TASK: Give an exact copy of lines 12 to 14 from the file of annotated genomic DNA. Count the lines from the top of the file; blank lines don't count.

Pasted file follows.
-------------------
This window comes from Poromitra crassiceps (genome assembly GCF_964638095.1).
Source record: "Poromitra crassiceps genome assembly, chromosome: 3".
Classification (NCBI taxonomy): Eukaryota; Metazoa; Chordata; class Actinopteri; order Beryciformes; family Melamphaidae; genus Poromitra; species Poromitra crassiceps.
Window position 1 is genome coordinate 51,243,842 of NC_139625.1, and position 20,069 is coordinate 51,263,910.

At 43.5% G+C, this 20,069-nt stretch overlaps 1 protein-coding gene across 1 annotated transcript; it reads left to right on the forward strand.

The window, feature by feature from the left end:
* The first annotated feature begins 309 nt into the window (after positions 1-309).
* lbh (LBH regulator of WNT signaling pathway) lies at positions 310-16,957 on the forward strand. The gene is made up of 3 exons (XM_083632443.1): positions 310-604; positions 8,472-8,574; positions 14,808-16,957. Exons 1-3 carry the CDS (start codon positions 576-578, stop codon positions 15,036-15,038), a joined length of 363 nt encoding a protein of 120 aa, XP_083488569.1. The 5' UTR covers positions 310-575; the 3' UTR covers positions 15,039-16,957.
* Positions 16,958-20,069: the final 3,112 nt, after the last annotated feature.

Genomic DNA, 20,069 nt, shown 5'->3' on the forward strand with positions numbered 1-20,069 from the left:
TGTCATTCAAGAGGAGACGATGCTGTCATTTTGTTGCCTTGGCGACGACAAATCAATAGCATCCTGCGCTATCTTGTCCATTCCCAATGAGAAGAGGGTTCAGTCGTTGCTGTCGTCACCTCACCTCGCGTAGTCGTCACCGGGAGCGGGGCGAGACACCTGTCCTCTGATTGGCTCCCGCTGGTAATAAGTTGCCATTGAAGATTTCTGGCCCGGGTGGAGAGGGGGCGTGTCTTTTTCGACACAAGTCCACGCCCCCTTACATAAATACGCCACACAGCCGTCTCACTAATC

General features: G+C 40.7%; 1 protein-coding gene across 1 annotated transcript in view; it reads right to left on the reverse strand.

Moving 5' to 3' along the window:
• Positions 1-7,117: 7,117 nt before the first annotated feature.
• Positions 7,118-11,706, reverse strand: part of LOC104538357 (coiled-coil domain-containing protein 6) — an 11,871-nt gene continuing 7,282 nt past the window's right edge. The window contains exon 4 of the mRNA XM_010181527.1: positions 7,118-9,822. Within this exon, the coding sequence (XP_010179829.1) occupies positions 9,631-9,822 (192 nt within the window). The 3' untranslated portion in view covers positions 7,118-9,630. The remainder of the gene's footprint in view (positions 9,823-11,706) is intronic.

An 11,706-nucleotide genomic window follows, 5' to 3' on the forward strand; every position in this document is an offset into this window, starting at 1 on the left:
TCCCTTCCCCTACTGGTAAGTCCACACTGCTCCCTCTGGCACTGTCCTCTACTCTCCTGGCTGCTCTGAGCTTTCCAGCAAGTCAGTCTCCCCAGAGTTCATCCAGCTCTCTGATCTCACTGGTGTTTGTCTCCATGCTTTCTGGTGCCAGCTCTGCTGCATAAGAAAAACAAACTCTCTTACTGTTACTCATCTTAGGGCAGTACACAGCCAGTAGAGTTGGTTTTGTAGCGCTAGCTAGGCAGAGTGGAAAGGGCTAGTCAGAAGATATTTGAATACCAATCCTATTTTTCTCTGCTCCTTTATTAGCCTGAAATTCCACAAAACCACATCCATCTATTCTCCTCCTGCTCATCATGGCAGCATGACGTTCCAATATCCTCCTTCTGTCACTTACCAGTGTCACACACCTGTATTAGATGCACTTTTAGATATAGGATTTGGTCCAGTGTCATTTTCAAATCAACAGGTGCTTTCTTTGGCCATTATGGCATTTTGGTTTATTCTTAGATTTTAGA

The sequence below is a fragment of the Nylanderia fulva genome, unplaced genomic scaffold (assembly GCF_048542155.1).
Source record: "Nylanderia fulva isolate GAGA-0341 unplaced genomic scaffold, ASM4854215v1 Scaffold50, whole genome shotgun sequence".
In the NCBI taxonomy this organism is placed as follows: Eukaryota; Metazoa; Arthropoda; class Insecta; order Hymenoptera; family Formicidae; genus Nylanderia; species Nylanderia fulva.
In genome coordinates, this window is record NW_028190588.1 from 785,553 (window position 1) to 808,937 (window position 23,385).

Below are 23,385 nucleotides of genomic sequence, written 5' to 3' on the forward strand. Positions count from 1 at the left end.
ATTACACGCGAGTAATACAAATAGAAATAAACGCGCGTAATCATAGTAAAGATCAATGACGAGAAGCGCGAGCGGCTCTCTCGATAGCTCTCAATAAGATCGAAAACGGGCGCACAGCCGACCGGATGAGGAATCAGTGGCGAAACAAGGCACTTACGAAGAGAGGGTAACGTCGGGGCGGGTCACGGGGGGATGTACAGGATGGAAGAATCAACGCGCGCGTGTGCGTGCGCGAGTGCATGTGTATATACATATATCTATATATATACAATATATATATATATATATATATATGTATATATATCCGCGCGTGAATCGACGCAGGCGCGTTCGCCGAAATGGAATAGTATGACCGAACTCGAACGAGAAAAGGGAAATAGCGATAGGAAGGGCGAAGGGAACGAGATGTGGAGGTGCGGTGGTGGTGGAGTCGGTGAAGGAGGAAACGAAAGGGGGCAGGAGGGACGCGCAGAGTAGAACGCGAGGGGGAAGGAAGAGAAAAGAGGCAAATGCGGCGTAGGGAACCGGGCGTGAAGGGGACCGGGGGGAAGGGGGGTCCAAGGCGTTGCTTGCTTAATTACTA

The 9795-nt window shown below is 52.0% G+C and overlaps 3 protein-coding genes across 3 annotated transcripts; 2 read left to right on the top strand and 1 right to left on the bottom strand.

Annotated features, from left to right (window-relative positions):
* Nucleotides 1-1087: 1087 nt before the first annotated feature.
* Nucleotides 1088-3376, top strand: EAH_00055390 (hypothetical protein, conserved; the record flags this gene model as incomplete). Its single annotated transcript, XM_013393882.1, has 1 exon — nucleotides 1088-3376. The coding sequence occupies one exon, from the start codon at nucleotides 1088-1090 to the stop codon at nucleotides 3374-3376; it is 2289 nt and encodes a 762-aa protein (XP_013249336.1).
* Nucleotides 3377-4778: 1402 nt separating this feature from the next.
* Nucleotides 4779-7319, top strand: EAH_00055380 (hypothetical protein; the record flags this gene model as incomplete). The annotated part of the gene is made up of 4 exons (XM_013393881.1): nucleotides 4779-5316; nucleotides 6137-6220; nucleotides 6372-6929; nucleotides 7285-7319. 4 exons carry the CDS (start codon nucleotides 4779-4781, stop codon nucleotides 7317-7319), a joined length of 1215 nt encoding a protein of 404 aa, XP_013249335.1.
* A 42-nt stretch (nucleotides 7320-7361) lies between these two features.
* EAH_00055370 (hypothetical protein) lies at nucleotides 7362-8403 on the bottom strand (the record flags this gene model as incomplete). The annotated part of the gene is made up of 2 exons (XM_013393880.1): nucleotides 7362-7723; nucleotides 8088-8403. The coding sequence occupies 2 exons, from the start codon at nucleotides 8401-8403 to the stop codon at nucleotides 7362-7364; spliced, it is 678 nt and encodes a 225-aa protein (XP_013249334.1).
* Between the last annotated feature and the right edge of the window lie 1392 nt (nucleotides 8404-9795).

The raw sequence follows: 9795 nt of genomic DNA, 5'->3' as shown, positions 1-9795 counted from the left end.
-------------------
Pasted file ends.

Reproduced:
General features: G+C 40.7%; 1 protein-coding gene across 1 annotated transcript in view; it reads right to left on the reverse strand.

Moving 5' to 3' along the window:
• Positions 1-7,117: 7,117 nt before the first annotated feature.